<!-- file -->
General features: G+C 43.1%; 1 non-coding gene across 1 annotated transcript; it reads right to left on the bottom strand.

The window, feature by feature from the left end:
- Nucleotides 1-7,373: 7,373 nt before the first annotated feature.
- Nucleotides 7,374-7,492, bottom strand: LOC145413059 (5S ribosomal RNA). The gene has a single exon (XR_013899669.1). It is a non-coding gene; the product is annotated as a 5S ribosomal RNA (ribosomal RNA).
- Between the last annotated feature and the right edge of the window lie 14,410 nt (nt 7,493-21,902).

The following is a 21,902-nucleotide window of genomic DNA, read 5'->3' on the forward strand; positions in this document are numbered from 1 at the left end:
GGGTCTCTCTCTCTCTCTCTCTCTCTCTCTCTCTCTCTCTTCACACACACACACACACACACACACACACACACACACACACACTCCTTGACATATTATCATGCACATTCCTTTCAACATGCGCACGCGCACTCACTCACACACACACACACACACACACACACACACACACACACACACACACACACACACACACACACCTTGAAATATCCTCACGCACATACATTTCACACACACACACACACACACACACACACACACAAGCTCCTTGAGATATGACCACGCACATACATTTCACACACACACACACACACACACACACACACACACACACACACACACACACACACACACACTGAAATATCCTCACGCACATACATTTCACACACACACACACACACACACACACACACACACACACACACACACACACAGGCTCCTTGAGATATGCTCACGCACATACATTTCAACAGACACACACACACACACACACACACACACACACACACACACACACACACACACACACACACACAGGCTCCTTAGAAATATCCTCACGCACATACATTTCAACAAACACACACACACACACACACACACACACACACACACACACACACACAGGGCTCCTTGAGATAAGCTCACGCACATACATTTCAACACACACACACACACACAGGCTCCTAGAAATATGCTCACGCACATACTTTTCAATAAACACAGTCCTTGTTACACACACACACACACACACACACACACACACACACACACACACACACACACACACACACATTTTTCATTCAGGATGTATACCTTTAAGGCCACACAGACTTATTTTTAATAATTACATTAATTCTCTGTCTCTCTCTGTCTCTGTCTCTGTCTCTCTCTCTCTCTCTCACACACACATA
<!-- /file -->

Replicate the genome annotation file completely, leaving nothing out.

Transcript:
General features: G+C 43.1%; 1 non-coding gene across 1 annotated transcript; it reads right to left on the bottom strand.

The window, feature by feature from the left end:
- Nucleotides 1-7,373: 7,373 nt before the first annotated feature.
- Nucleotides 7,374-7,492, bottom strand: LOC145413059 (5S ribosomal RNA). The gene has a single exon (XR_013899669.1). It is a non-coding gene; the product is annotated as a 5S ribosomal RNA (ribosomal RNA).
- Between the last annotated feature and the right edge of the window lie 14,410 nt (nt 7,493-21,902).

The following is a 21,902-nucleotide window of genomic DNA, read 5'->3' on the forward strand; positions in this document are numbered from 1 at the left end:
GGGTCTCTCTCTCTCTCTCTCTCTCTCTCTCTCTCTCTCTTCACACACACACACACACACACACACACACACACACACACACACTCCTTGACATATTATCATGCACATTCCTTTCAACATGCGCACGCGCACTCACTCACACACACACACACACACACACACACACACACACACACACACACACACACACACACACACACCTTGAAATATCCTCACGCACATACATTTCACACACACACACACACACACACACACACACACAAGCTCCTTGAGATATGACCACGCACATACATTTCACACACACACACACACACACACACACACACACACACACACACACACACACACACACACACTGAAATATCCTCACGCACATACATTTCACACACACACACACACACACACACACACACACACACACACACACACACACAGGCTCCTTGAGATATGCTCACGCACATACATTTCAACAGACACACACACACACACACACACACACACACACACACACACACACACACACACACACACACACAGGCTCCTTAGAAATATCCTCACGCACATACATTTCAACAAACACACACACACACACACACACACACACACACACACACACACACACAGGGCTCCTTGAGATAAGCTCACGCACATACATTTCAACACACACACACACACACAGGCTCCTAGAAATATGCTCACGCACATACTTTTCAATAAACACAGTCCTTGTTACACACACACACACACACACACACACACACACACACACACACACACACACACACACACACATTTTTCATTCAGGATGTATACCTTTAAGGCCACACAGACTTATTTTTAATAATTACATTAATTCTCTGTCTCTCTCTGTCTCTGTCTCTGTCTCTCTCTCTCTCTCTCACACACACATA